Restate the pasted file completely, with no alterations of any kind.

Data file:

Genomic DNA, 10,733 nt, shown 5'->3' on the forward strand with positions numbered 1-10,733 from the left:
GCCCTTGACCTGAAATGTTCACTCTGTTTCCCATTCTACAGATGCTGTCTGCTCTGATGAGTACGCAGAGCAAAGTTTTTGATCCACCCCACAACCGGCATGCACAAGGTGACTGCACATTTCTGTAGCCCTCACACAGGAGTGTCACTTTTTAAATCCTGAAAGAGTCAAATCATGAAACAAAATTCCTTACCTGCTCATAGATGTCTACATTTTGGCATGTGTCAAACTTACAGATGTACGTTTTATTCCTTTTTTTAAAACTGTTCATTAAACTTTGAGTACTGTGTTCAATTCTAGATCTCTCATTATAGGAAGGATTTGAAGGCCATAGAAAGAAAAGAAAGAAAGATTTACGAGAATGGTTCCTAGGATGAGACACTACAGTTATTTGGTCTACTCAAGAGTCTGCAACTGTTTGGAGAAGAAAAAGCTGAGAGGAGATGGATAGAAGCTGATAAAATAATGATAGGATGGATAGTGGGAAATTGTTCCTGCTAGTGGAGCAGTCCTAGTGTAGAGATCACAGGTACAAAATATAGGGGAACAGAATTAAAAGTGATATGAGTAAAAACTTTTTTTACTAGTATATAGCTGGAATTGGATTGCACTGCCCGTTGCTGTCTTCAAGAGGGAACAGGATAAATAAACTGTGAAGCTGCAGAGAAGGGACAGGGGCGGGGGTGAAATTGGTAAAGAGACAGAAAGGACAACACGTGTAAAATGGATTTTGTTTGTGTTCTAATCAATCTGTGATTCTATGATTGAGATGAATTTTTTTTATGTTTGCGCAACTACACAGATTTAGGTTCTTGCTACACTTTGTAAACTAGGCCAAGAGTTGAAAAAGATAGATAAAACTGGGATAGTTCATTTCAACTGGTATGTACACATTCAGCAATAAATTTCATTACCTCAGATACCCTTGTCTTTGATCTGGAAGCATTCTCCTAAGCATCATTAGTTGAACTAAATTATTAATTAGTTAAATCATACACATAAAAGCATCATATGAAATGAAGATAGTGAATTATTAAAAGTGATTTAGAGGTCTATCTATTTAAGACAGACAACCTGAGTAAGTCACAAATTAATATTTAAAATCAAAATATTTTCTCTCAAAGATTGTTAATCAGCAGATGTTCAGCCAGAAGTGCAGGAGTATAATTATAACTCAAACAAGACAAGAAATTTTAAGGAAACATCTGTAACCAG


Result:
Genomic DNA, 10,733 nt, shown 5'->3' on the forward strand with positions numbered 1-10,733 from the left:
GCCCTTGACCTGAAATGTTCACTCTGTTTCCCATTCTACAGATGCTGTCTGCTCTGATGAGTACGCAGAGCAAAGTTTTTGATCCACCCCACAACCGGCATGCACAAGGTGACTGCACATTTCTGTAGCCCTCACACAGGAGTGTCACTTTTTAAATCCTGAAAGAGTCAAATCATGAAACAAAATTCCTTACCTGCTCATAGATGTCTACATTTTGGCATGTGTCAAACTTACAGATGTACGTTTTATTCCTTTTTTTAAAACTGTTCATTAAACTTTGAGTACTGTGTTCAATTCTAGATCTCTCATTATAGGAAGGATTTGAAGGCCATAGAAAGAAAAGAAAGAAAGATTTACGAGAATGGTTCCTAGGATGAGACACTACAGTTATTTGGTCTACTCAAGAGTCTGCAACTGTTTGGAGAAGAAAAAGCTGAGAGGAGATGGATAGAAGCTGATAAAATAATGATAGGATGGATAGTGGGAAATTGTTCCTGCTAGTGGAGCAGTCCTAGTGTAGAGATCACAGGTACAAAATATAGGGGAACAGAATTAAAAGTGATATGAGTAAAAACTTTTTTTACTAGTATATAGCTGGAATTGGATTGCACTGCCCGTTGCTGTCTTCAAGAGGGAACAGGATAAATAAACTGTGAAGCTGCAGAGAAGGGACAGGGGCGGGGGTGAAATTGGTAAAGAGACAGAAAGGACAACACGTGTAAAATGGATTTTGTTTGTGTTCTAATCAATCTGTGATTCTATGATTGAGATGAATTTTTTTTATGTTTGCGCAACTACACAGATTTAGGTTCTTGCTACACTTTGTAAACTAGGCCAAGAGTTGAAAAAGATAGATAAAACTGGGATAGTTCATTTCAACTGGTATGTACACATTCAGCAATAAATTTCATTACCTCAGATACCCTTGTCTTTGATCTGGAAGCATTCTCCTAAGCATCATTAGTTGAACTAAATTATTAATTAGTTAAATCATACACATAAAAGCATCATATGAAATGAAGATAGTGAATTATTAAAAGTGATTTAGAGGTCTATCTATTTAAGACAGACAACCTGAGTAAGTCACAAATTAATATTTAAAATCAAAATATTTTCTCTCAAAGATTGTTAATCAGCAGATGTTCAGCCAGAAGTGCAGGAGTATAATTATAACTCAAACAAGACAAGAAATTTTAAGGAAACATCTGTAACCAG